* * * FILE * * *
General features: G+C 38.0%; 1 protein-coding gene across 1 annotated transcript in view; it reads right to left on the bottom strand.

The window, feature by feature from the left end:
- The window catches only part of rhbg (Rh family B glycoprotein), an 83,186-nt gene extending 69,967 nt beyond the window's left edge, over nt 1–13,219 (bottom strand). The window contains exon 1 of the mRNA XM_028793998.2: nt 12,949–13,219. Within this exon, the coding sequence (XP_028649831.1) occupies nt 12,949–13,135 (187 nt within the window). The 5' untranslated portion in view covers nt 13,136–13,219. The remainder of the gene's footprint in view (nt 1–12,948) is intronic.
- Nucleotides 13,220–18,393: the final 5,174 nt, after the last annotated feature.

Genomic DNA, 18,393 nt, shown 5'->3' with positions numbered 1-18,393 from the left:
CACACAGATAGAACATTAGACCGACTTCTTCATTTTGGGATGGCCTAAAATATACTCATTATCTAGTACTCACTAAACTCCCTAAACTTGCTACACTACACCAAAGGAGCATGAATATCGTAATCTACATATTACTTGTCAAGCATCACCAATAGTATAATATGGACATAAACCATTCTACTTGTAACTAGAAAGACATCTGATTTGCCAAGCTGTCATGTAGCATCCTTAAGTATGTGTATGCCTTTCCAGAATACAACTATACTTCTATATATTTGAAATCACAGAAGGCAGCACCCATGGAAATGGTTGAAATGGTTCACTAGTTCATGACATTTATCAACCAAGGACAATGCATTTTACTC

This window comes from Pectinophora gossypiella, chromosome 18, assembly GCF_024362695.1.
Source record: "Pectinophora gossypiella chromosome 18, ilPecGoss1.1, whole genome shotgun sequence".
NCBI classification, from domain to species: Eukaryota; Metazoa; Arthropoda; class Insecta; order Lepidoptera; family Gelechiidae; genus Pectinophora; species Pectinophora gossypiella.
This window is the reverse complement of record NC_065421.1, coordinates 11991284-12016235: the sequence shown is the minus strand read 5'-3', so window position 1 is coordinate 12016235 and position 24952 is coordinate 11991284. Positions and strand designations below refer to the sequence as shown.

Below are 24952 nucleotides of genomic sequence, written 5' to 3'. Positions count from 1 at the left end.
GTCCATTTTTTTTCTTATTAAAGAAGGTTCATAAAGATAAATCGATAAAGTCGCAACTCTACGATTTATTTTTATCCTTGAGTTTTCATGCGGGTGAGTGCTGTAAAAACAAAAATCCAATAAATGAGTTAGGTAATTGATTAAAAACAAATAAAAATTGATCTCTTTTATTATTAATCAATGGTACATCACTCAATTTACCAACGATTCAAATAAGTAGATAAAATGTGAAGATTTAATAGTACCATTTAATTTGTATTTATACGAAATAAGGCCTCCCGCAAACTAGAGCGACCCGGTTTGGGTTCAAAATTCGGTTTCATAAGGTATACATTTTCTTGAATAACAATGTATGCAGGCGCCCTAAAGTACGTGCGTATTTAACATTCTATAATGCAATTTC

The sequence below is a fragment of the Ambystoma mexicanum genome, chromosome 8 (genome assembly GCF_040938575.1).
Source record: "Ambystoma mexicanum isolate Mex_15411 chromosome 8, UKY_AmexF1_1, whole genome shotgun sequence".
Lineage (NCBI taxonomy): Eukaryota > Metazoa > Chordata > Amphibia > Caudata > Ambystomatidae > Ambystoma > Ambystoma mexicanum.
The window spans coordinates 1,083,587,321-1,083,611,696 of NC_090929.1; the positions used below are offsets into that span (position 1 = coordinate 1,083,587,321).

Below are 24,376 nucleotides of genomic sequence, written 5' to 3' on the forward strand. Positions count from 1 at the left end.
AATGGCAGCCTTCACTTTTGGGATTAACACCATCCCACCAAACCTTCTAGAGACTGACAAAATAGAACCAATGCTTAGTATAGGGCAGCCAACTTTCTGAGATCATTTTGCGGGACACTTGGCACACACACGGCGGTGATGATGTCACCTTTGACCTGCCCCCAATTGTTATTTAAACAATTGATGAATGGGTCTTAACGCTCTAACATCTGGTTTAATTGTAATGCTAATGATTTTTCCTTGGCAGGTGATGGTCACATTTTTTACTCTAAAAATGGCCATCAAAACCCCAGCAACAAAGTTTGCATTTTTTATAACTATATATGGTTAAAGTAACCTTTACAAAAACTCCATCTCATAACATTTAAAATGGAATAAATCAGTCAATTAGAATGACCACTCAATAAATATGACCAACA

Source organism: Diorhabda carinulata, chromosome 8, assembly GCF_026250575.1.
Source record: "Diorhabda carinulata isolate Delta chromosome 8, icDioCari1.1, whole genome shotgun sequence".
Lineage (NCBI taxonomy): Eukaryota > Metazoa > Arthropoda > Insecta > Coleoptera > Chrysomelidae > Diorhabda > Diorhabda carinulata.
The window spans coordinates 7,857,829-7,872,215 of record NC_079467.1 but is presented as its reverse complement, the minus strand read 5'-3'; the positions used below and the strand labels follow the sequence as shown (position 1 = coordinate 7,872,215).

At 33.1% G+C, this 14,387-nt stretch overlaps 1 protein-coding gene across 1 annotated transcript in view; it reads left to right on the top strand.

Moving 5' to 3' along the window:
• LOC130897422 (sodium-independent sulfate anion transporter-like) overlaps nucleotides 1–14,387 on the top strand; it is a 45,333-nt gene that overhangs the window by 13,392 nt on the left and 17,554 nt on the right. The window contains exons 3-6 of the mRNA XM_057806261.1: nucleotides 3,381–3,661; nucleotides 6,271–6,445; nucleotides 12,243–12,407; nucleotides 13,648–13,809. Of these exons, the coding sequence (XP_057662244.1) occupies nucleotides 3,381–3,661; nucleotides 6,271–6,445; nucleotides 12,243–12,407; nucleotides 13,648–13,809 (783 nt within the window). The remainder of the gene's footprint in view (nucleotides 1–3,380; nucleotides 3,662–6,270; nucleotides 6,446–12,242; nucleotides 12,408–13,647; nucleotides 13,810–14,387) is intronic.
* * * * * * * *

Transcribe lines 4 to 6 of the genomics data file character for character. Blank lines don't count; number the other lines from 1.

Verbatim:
- Nucleotides 13,220–18,393: the final 5,174 nt, after the last annotated feature.

Genomic DNA, 18,393 nt, shown 5'->3' with positions numbered 1-18,393 from the left:
CACACAGATAGAACATTAGACCGACTTCTTCATTTTGGGATGGCCTAAAATATACTCATTATCTAGTACTCACTAAACTCCCTAAACTTGCTACACTACACCAAAGGAGCATGAATATCGTAATCTACATATTACTTGTCAAGCATCACCAATAGTATAATATGGACATAAACCATTCTACTTGTAACTAGAAAGACATCTGATTTGCCAAGCTGTCATGTAGCATCCTTAAGTATGTGTATGCCTTTCCAGAATACAACTATACTTCTATATATTTGAAATCACAGAAGGCAGCACCCATGGAAATGGTTGAAATGGTTCACTAGTTCATGACATTTATCAACCAAGGACAATGCATTTTACTC